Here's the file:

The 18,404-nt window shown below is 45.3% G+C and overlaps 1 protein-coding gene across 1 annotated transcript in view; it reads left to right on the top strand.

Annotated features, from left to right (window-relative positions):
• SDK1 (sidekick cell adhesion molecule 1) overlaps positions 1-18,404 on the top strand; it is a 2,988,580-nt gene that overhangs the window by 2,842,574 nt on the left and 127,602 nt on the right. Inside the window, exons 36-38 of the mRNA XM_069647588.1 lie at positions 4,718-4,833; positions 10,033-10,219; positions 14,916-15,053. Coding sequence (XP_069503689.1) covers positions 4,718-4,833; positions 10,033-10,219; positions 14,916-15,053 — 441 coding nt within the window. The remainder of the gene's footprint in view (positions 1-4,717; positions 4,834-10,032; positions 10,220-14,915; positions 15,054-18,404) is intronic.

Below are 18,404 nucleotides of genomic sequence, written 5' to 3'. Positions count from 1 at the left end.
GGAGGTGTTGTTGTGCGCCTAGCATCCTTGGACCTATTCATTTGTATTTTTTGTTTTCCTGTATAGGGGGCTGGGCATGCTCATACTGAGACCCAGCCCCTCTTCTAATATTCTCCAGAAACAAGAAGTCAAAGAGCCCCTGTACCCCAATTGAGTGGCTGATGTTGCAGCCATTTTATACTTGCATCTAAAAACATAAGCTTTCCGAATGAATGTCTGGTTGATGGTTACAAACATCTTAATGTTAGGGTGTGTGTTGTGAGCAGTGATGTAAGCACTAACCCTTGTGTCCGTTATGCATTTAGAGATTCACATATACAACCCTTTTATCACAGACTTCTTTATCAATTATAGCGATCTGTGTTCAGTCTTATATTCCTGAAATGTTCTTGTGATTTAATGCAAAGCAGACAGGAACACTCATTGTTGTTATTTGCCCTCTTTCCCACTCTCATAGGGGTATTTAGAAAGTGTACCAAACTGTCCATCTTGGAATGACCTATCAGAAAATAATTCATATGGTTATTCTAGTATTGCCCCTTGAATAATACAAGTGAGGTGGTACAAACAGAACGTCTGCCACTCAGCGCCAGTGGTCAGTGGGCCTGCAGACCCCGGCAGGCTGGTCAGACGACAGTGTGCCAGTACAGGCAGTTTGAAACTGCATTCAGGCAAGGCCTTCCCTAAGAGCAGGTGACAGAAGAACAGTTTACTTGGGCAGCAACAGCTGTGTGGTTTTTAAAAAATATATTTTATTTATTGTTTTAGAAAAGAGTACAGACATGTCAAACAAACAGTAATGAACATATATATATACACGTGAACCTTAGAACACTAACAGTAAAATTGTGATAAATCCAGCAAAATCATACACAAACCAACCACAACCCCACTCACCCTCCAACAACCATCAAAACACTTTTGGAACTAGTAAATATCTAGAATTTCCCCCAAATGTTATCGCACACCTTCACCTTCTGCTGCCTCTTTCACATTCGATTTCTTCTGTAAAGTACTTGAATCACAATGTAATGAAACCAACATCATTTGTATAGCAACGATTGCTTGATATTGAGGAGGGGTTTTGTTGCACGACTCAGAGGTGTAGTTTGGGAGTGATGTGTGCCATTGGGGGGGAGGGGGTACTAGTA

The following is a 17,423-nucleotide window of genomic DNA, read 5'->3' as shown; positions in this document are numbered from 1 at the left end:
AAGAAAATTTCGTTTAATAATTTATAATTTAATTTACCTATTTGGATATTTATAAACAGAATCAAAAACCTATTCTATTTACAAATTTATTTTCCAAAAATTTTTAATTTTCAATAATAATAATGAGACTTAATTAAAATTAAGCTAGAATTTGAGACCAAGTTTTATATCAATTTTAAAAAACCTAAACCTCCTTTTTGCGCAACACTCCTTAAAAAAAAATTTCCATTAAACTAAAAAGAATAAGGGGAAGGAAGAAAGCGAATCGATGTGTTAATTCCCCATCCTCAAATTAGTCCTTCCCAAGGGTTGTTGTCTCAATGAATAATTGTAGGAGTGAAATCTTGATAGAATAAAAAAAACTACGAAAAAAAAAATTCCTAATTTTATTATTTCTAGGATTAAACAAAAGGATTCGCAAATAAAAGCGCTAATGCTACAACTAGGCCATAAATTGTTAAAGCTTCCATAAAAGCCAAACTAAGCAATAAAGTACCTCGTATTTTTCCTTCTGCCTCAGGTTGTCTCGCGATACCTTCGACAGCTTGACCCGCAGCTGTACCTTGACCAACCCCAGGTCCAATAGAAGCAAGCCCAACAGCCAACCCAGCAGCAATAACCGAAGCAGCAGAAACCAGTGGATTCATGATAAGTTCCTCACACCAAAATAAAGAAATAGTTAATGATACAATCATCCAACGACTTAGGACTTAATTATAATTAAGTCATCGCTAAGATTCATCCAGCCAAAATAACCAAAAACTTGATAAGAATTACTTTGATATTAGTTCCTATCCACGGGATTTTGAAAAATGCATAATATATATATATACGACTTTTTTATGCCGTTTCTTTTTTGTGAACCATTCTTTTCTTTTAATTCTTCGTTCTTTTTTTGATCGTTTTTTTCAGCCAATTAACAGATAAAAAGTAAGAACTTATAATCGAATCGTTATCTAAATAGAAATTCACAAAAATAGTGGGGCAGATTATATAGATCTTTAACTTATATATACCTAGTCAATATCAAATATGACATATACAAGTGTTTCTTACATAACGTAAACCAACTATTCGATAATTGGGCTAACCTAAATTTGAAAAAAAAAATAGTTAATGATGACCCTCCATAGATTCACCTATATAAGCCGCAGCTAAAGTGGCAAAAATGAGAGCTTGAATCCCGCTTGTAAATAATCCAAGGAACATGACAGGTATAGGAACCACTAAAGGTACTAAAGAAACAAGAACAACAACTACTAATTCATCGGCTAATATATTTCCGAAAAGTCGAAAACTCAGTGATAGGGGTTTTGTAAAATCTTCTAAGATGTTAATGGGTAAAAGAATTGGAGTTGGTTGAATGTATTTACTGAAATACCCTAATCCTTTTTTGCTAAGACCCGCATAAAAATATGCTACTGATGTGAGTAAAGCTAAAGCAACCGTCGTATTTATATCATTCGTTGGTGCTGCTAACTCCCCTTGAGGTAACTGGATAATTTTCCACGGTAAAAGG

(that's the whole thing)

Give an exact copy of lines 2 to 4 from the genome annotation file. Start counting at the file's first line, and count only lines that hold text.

Annotated features, from left to right (window-relative positions):
• SDK1 (sidekick cell adhesion molecule 1) overlaps positions 1-18,404 on the top strand; it is a 2,988,580-nt gene that overhangs the window by 2,842,574 nt on the left and 127,602 nt on the right. Inside the window, exons 36-38 of the mRNA XM_069647588.1 lie at positions 4,718-4,833; positions 10,033-10,219; positions 14,916-15,053. Coding sequence (XP_069503689.1) covers positions 4,718-4,833; positions 10,033-10,219; positions 14,916-15,053 — 441 coding nt within the window. The remainder of the gene's footprint in view (positions 1-4,717; positions 4,834-10,032; positions 10,220-14,915; positions 15,054-18,404) is intronic.

Below are 18,404 nucleotides of genomic sequence, written 5' to 3'. Positions count from 1 at the left end.